Shaping Your Next Elevator Pitch

An elevator pitch is a speech that uses both hard and soft skills to market oneself to a potential employer or network. The difference between soft and hard skills are as follows. Soft skills are composed of your personality traits; like whether or not you are adaptable or accountable. Hard skills are more technical based. Take for example if you were a manager at a retail store, one of your hard skills would be ‘experience with customer service.’

What then goes into a good elevator pitch? By following these five steps according to guest writer Dwight Peters on Entrepreneur.com, you will find success:

(1) Make Them Care And Demonstrating Your Credibility

Bussiness professionals hear elevator pitches all the time. Make your pitch stand out from others by knowing your audience and tailoring your speech to them. Have an understanding of what your prospective audience wants or needs in an employee. One can do this by being sure to include transferable hard or soft skills that you see commonly sought after in job descriptions.

Take, for example, a person who’s giving their elevator pitch to an accounting manager. Let’s say this person had experience in child care. There certainly are some transferable soft skills this individual could use in their elevator pitch. However, it isn’t necessarily the most relevant experience. A more relevant hard skill you could mention is your experience in your college’s student government association as a treasurer, which establishes your credibility.

(2) Leave them wanting more

Elevator pitches are meant to be short, no longer than 60 seconds. Be sure to include the most relevant information up front, but don’t reveal too much. Strategically leaving out certain information will leave the person you are talking to with unanswered questions that will beg for a follow-up.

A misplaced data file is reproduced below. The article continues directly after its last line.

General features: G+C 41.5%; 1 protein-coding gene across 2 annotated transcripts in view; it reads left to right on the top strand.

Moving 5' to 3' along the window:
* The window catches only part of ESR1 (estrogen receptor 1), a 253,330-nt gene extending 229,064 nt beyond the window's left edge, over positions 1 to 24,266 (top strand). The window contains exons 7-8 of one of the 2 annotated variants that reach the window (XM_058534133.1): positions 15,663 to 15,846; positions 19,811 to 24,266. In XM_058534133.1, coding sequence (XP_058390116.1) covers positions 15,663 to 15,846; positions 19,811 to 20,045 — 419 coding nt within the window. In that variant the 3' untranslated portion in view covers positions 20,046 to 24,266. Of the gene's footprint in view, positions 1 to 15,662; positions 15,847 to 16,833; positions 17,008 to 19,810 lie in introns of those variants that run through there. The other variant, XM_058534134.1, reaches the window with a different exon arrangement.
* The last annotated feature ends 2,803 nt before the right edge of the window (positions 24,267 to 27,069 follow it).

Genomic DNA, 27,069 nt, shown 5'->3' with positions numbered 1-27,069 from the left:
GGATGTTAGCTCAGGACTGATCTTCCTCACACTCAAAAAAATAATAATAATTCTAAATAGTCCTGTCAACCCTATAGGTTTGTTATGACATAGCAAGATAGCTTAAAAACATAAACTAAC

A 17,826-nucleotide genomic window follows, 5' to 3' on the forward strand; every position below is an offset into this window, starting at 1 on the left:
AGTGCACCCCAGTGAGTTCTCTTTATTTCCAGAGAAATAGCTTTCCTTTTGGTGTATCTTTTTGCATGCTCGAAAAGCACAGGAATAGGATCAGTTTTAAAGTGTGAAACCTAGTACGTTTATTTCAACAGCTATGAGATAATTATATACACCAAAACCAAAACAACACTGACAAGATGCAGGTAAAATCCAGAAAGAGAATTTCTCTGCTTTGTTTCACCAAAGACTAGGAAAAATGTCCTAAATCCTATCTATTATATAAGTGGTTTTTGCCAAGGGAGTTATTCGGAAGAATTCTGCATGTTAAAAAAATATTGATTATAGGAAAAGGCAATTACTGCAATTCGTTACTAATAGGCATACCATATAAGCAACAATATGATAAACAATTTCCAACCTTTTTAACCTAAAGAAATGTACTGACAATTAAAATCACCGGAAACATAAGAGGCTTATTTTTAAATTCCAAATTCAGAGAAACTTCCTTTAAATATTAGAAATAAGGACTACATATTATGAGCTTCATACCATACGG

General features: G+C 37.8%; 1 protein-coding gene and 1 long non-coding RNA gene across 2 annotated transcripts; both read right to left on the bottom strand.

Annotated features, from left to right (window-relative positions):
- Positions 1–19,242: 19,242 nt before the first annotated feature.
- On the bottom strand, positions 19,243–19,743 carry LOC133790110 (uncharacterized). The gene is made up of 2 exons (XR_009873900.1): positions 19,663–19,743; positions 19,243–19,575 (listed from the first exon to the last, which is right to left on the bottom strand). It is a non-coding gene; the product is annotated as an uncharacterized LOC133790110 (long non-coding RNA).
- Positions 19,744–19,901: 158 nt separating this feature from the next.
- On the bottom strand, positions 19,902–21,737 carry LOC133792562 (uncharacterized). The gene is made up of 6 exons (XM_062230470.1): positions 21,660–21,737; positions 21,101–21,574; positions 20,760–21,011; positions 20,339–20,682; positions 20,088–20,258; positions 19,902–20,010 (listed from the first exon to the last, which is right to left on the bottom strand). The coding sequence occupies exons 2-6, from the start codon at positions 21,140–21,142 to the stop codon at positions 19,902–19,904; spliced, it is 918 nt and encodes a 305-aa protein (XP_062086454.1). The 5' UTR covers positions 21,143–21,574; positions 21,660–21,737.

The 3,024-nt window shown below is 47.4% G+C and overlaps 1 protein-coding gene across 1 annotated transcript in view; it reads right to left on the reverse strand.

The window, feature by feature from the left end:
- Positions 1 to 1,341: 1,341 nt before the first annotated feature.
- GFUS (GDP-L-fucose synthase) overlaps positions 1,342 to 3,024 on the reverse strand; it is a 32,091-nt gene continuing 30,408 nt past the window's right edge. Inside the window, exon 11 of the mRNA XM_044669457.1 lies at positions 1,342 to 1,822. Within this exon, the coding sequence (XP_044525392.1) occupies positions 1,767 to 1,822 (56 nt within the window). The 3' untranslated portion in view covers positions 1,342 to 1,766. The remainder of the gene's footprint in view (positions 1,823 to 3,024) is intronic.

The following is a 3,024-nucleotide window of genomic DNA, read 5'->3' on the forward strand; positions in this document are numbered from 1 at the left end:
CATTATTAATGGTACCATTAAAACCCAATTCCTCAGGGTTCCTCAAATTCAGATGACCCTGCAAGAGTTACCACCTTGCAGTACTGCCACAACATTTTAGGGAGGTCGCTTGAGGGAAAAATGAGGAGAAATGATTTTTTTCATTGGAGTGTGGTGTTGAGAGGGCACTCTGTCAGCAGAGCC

(3) Have a call to action

Encourage the people who you are speaking with to follow up with you. A call to action can be integrated into a variety of ways including the exchange of business cards, or some verbal phrase or saying that gets the attention of the person you are speaking with. Be upfront with what you are seeking, as this will let the other person know how they may assist you in the future.

(4) Be natural

As much as you may want to impress the person you are speaking with, don’t be overzealous. A person might get too caught up in the moment, and imply they have more experience in one area than they do. Later, they might then be called upon to use this skill. An example of this could be stating you were very familiar with a software program that a company uses. When in fact, you only have a basic understanding of this software program.

If all your skills aren’t to the standard you state they are, this will hurt your creditability and could get you into a sticky situation. Therefore, be natural and genuine with everything you say.

(5) Test yourself

There is always room for improvement when it comes to an individuals elevator pitch. Practice with people around you. Take in the suggestions given to you and practice some more. Practice makes perfect!

What strategies do you use in your elevator pitches?

 

David Goldstein

Founder & COO

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